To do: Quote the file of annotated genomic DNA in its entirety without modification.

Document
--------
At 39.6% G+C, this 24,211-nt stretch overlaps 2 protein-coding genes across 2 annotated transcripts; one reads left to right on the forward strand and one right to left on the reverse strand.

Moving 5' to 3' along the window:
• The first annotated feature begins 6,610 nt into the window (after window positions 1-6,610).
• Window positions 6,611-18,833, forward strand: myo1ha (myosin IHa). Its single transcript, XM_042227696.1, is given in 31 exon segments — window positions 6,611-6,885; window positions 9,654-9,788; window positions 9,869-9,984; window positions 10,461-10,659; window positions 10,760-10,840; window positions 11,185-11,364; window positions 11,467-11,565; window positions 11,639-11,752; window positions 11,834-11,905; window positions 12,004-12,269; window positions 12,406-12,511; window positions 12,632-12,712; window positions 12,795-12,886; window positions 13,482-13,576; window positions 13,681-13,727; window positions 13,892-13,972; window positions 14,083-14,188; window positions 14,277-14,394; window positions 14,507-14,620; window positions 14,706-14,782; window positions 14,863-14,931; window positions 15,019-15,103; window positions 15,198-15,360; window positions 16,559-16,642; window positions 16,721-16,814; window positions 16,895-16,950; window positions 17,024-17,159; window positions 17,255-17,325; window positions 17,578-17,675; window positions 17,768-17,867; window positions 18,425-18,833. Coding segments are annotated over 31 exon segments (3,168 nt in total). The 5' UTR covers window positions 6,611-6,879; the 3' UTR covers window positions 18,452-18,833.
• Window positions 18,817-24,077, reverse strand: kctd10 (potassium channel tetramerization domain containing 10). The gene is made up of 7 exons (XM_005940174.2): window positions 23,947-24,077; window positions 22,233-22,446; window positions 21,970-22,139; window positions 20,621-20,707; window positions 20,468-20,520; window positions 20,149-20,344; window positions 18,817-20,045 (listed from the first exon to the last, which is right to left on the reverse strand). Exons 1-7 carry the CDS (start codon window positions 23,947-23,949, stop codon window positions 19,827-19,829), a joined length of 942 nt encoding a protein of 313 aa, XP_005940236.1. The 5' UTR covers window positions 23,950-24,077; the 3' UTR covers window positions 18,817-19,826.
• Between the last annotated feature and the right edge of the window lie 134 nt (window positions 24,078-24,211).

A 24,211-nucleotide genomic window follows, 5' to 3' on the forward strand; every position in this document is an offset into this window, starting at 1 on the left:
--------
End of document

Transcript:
At 39.6% G+C, this 24,211-nt stretch overlaps 2 protein-coding genes across 2 annotated transcripts; one reads left to right on the forward strand and one right to left on the reverse strand.

Moving 5' to 3' along the window:
• The first annotated feature begins 6,610 nt into the window (after window positions 1-6,610).
• Window positions 6,611-18,833, forward strand: myo1ha (myosin IHa). Its single transcript, XM_042227696.1, is given in 31 exon segments — window positions 6,611-6,885; window positions 9,654-9,788; window positions 9,869-9,984; window positions 10,461-10,659; window positions 10,760-10,840; window positions 11,185-11,364; window positions 11,467-11,565; window positions 11,639-11,752; window positions 11,834-11,905; window positions 12,004-12,269; window positions 12,406-12,511; window positions 12,632-12,712; window positions 12,795-12,886; window positions 13,482-13,576; window positions 13,681-13,727; window positions 13,892-13,972; window positions 14,083-14,188; window positions 14,277-14,394; window positions 14,507-14,620; window positions 14,706-14,782; window positions 14,863-14,931; window positions 15,019-15,103; window positions 15,198-15,360; window positions 16,559-16,642; window positions 16,721-16,814; window positions 16,895-16,950; window positions 17,024-17,159; window positions 17,255-17,325; window positions 17,578-17,675; window positions 17,768-17,867; window positions 18,425-18,833. Coding segments are annotated over 31 exon segments (3,168 nt in total). The 5' UTR covers window positions 6,611-6,879; the 3' UTR covers window positions 18,452-18,833.
• Window positions 18,817-24,077, reverse strand: kctd10 (potassium channel tetramerization domain containing 10). The gene is made up of 7 exons (XM_005940174.2): window positions 23,947-24,077; window positions 22,233-22,446; window positions 21,970-22,139; window positions 20,621-20,707; window positions 20,468-20,520; window positions 20,149-20,344; window positions 18,817-20,045 (listed from the first exon to the last, which is right to left on the reverse strand). Exons 1-7 carry the CDS (start codon window positions 23,947-23,949, stop codon window positions 19,827-19,829), a joined length of 942 nt encoding a protein of 313 aa, XP_005940236.1. The 5' UTR covers window positions 23,950-24,077; the 3' UTR covers window positions 18,817-19,826.
• Between the last annotated feature and the right edge of the window lie 134 nt (window positions 24,078-24,211).

A 24,211-nucleotide genomic window follows, 5' to 3' on the forward strand; every position in this document is an offset into this window, starting at 1 on the left: